Toward the end of last year, Yale officials considered the possibility of a strike by the University’s two recognized unions when determining the order of major renovation projects, several administrators have confirmed.

Conversations among high-level officials included speculation about the labor situation because University planners were worried that a work stoppage by Locals 34 and 35 could cause a sympathy strike by construction workers renovating Timothy Dwight College during 2001-2002. If the scenario were to occur, delays could develop, leading to inferior student living arrangements similar to those experienced in the recent Branford College fiasco.

The discussions, held last October and November, make clear that Yale leaders are not entirely confident that a strike similar to the one that occurred in 1996 would not happen again after Jan. 20, 2002, when the current union contract for the University’s dining hall, clerical and technical workers expires.

Officials eventually decided in November to proceed as originally planned with the renovations to TD and Rosenfeld Hall rather than first overhauling Vanderbilt Hall, a smaller project, which would be less affected by a work stoppage. The arguments in favor of beginning Vanderbilt this May, including the union issue, were judged to be less significant than the support for moving ahead with the renovation of TD.

Yale President Richard Levin said the strike issue was “not a factor” in decision making.

“I’m not concerned about the strike issue,” Levin said.

He would not comment about whether Yale is requiring TD renovation subcontractors to promise in their contracts not to honor any Yale union’s strike.

Locals 34 and 35 are members of the Federation of Hospital and University Employees. Local 34 includes approximately 2,800 clerical and technical workers, while 1,100 service and maintenance employees fill Local 35’s ranks.

In 1996, successive four-week strikes temporarily crippled the University, and union rallies held during Commencement captured national media attention.

“We’ve taken our current contract, construction schedule and timing all into consideration,” said Kemel Dawkins, acting vice president of finance and administration. “We consider all of the possibilities that could affect the schedule and we were aware of the termination of the contracts.”

While acknowledging that the union issue had been mentioned once, Provost Alison Richard, Yale’s chief academic and financial officer, denied in December that labor considerations affected renovation planning.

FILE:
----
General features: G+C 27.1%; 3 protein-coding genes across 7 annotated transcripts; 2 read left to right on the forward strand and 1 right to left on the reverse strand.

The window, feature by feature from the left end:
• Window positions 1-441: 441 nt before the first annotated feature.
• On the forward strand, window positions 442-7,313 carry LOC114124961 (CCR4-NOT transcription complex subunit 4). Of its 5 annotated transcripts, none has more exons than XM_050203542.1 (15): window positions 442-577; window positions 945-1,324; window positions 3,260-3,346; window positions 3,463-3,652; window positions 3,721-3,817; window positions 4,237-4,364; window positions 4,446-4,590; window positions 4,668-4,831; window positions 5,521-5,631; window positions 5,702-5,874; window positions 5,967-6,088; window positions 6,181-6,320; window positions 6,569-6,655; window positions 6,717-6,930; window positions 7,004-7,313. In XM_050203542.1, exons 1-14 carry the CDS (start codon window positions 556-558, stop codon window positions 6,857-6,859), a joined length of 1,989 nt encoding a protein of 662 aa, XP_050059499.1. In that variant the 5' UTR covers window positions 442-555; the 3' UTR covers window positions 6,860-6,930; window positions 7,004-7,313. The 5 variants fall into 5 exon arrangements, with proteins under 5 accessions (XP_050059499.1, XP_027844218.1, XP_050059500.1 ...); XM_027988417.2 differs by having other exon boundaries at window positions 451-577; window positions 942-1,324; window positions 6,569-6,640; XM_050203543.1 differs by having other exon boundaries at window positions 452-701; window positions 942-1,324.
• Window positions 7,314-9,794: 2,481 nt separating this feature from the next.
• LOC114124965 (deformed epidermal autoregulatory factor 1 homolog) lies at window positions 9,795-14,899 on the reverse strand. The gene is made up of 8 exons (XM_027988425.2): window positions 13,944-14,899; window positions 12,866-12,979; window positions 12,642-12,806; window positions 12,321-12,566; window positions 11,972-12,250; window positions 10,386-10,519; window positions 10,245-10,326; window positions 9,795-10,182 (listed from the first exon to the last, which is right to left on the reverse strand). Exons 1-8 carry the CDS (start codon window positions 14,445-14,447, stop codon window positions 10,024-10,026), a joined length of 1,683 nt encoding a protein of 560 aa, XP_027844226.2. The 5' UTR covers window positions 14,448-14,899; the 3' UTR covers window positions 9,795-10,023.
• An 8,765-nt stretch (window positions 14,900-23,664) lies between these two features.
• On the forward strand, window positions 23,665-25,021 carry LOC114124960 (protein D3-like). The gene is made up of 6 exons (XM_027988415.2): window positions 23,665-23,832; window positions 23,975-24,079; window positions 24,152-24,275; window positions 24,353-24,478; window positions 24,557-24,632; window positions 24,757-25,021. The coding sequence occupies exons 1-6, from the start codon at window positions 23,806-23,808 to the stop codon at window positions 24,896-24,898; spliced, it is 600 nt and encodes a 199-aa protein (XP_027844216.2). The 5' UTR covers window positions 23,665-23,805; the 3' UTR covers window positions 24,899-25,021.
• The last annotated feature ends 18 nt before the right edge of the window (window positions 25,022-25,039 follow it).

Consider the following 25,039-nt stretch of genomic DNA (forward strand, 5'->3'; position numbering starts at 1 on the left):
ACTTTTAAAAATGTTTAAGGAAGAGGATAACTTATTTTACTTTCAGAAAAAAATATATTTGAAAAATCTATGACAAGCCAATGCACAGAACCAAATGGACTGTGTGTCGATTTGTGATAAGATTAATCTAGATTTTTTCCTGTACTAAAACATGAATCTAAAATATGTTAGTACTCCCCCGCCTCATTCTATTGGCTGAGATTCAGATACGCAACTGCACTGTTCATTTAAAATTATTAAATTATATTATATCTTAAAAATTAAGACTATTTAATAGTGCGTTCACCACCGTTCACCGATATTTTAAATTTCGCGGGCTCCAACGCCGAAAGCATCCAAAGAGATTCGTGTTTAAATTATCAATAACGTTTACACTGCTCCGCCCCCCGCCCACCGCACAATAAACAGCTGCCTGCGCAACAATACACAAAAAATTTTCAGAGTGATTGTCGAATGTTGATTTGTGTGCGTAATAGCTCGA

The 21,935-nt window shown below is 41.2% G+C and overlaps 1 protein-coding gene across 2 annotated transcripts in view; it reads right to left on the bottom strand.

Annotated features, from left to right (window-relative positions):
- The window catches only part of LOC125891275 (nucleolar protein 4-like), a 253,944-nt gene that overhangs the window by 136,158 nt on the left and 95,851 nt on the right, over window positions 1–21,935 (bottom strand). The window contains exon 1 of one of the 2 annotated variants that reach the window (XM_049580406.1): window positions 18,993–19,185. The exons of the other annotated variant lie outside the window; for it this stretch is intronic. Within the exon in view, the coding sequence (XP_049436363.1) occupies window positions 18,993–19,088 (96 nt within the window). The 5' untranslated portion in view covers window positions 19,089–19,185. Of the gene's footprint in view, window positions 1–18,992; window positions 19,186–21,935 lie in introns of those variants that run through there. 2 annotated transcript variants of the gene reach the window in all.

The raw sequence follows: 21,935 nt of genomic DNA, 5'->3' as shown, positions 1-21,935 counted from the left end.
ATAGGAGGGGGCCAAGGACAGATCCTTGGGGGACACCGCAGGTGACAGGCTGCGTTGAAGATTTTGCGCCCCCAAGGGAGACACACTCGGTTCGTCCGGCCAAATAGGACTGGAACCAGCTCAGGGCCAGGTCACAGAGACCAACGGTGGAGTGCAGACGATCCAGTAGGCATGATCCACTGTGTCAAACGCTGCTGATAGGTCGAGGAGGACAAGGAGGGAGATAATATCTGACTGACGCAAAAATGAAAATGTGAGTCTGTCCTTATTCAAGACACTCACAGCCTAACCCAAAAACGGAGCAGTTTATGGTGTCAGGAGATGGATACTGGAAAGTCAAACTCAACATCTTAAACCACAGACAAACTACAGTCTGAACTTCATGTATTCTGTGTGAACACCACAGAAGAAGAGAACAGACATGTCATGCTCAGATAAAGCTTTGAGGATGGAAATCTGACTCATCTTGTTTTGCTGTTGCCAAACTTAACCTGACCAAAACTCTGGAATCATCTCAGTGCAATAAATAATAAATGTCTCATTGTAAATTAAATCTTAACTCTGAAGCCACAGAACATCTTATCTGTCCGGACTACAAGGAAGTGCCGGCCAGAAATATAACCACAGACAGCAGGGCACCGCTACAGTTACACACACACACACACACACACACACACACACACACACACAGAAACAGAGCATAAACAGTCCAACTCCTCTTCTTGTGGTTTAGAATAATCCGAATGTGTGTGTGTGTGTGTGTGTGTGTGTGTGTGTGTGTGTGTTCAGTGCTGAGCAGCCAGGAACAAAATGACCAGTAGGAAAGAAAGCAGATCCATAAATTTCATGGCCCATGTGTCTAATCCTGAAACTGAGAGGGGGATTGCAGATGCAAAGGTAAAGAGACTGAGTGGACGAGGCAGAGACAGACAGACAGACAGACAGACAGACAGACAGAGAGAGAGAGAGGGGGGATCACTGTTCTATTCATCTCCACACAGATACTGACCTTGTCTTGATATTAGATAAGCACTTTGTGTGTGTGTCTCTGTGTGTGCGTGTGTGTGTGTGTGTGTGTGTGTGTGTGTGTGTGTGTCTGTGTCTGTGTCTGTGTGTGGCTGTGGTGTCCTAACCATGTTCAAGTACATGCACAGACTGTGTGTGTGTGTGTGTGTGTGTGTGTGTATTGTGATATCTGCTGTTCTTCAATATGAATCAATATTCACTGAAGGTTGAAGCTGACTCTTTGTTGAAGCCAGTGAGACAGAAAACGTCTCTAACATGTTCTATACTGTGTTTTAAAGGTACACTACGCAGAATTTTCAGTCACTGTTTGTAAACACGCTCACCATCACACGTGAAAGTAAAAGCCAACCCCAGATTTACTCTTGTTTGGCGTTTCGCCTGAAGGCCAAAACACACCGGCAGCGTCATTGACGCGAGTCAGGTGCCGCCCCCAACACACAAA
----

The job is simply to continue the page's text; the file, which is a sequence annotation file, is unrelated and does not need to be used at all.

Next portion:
“We’re not making plans based on the possibility of a strike,” said Richard, who is currently overseas conducting anthropological research.

Administrators have been quick to say that they are “optimistic” about prospects for a calm contract renewal season.

“It’s a salient issue,” Richard said. “It’s in everyone’s interest that there aren’t any strikes.”

Union officials were somewhat taken aback, but not altogether surprised, upon learning of the discussion among Yale leaders.

“It’s not fair to the University to be in that mode,” Local 35 president Bob Proto said. “What’s fair to the workers and the University is if clearer minds prevailed.”

While the decision to go ahead with the TD renovation rather than Vanderbilt suggests that the administration is not overly worried about the labor situation, union officials are still concerned.

Proto expressed frustration that labor negotiation at Yale is a “trigger phrase” for potential controversy.

His counterpart at Local 34, Laura Smith, had similar feelings.

“I am certain that Yale considers all contingencies when they make these decisions,” Local 34 president Laura Smith said. “I think that it’s unfortunate that something like that even needs to be considered — it’s the goal of unions to work cooperatively and constructively with Yale.”

Proto also linked the well-being of Local 35 members to that of GESO members and District 1199 hospital workers, who are also members of FEHU, but are not recognized by Yale as a collective bargaining unit. The extent to which GESO issues and the plight of hospital employees who wish to unionize become further enmeshed with the Local 34 and 35 contract renewal process remains to be seen.